BMW X5 xDrive 40e first drive, CAR+ June 2016 | CAR Magazine

BMW X5 xDrive 40e first drive, CAR+ June 2016

Published: 08 June 2016 Updated: 08 June 2016

► New BMW X5 xDrive 40e tested
► Petrol-electric hybrid powertrain
► Claimed 83.1mpg and 78g/km of CO2

Blame their brilliance but so impressive are the i3 and i8 that when you climb aboard any other hybrid-electric BMW, expectations are high: impossibly high for anything of more conventional breeding. Thanks to their gutsy, well resolved powertrains and no-expense-spared carbon composite construction, both i cars are capable of silent flight, launching with the alacrity of a startled hawk and the gentle whine of a hard-working Nutribullet.  

The X5 xDrive 40e is not like this. It’s an X5, so its body is a knuckle-dragging effort in metal. Remember that stuff? And where the i8 is all-wheel drive by virtue of its twin power sources (a 1.5-litre turbo triple drives the rear axle, the electric motor the front) the X5 drives all four corners via mechanical xDrive, complete with prop-shafts, driveshafts and clutches.

Add the hybrid system’s battery (stashed under the boot floor in what’s normally additional stowage space) and e-motor to the mix (wedged between the engine and eight-speed transmission) and you wind up with a fighting weight north of 2300kg, a 120kg ball and chain when compared to the six-cylinder diesel X5s.

Little wonder then that in pure EV mode the PHEV X5 is stately rather than swift. Three hybrid strategies are offered; Auto (blends petrol and electric power as it sees fit) Max eDrive (tranquilises the four-cylinder petrol engine for the life of the battery) and Save (preserves your precious charge for later use).

Go Max eDrive and performance is predictably sluggish, the e-motor doing an admirable job initially but soon struggling in the face of so much weight and drag. Top speed is limited to 75mph and range to 19 miles. Sounds mean but for most that’ll cover a useful chunk of the daily commute and, as ever, the refinement of travelling by electric power alone is beguiling.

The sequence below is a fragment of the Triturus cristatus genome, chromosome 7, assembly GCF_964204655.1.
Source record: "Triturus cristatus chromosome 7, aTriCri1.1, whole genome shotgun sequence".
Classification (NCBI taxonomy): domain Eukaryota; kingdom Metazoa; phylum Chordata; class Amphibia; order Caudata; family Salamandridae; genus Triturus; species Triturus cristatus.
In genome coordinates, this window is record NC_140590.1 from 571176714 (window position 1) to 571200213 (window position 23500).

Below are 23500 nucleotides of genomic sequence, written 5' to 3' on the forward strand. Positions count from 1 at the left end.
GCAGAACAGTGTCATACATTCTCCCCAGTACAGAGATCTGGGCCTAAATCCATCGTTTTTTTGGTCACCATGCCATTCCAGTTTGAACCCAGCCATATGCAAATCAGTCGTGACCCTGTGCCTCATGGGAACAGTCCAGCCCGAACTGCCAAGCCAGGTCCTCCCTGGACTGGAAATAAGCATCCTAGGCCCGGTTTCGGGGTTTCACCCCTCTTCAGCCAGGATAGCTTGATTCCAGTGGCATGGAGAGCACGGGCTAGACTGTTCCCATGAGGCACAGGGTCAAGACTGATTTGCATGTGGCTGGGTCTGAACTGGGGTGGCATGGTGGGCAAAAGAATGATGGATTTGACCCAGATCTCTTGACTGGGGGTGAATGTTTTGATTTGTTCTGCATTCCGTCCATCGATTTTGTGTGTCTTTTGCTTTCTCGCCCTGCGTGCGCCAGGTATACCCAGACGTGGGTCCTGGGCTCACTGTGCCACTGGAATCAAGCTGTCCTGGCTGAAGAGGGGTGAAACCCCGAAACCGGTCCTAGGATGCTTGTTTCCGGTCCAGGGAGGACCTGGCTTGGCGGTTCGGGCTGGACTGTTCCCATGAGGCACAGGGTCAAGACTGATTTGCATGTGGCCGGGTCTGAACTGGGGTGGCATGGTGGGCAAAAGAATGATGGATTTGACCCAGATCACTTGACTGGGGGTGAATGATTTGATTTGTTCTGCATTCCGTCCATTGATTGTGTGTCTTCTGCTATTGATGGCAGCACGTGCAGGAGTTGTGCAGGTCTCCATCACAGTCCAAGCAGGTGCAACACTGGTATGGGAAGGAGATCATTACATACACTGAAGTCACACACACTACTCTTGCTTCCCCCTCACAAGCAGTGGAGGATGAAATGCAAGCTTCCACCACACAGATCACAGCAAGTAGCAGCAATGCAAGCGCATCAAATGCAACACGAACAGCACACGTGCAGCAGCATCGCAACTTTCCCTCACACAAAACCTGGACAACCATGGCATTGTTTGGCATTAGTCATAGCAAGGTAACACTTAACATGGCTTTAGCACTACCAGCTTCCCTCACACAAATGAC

Mix electric and petrol power with gay abandon and the combined 309bhp and 332lb ft will do the business, while the X5’s well-documented handling (agile, keen, fun and many other adjectives previously unused in conjunction with SUVs) lifts your mood, or at least distracts you from the 30-35mpg you’re likely to see once the battery’s flat and that 2.0-litre petrol four’s doing all the work.

For most this simply isn’t the best version of a fine car. Explore the idea by all means, and there’s much to like about the BMW’s beautifully implemented powertrain – the T8 XC90 Volvo would kill for this kind of efinement and step-free integration – but be prepared to come back to a diesel. And while the 30d is the X5 hybrid’s on-paper non-PHEV equivalent, don’t overlook the agile and less expensive 25d.

The specs: BMW X5 xDrive 40e

Price: £56,705
Engine: 1997 16v 4cyl turbocharged petrol, electric motor, 309bhp (system), 332lb ft (system)
Transmission: 8-speed automatic, all-wheel drive
Performance: 0-62mph 6.8sec, 130mph, 83.1mpg, 78g/km CO2
Weight: 2305kg
On sale: Now

Love: Still handles better than an SUV should
Hate: Drivetrain tries to be everything and misses the target
Verdict: 
There cannot be a target audience
Rating:  ***

Read more from the June 2016 issue of CAR magazine

By Ben Miller

The editor of CAR magazine, story-teller, average wheel count of three

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